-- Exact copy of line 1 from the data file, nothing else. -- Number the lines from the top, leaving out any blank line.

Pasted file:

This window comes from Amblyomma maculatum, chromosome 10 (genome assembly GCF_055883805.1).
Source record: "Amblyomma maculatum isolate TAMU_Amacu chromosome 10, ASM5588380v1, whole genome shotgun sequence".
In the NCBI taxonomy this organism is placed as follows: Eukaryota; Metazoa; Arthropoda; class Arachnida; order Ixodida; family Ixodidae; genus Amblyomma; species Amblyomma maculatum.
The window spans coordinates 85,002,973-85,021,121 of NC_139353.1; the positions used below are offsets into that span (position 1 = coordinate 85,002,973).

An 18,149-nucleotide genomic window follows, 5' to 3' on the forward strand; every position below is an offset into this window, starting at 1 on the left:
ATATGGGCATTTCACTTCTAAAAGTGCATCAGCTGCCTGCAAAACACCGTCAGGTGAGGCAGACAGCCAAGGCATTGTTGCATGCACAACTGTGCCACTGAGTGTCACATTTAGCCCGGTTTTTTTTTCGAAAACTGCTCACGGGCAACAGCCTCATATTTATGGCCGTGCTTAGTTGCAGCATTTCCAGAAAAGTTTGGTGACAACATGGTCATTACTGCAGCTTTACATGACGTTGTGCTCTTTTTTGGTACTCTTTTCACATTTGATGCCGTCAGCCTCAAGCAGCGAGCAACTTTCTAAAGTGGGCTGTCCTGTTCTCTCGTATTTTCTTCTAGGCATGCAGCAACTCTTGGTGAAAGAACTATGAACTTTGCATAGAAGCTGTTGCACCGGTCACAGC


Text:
This window comes from Amblyomma maculatum, chromosome 10 (genome assembly GCF_055883805.1).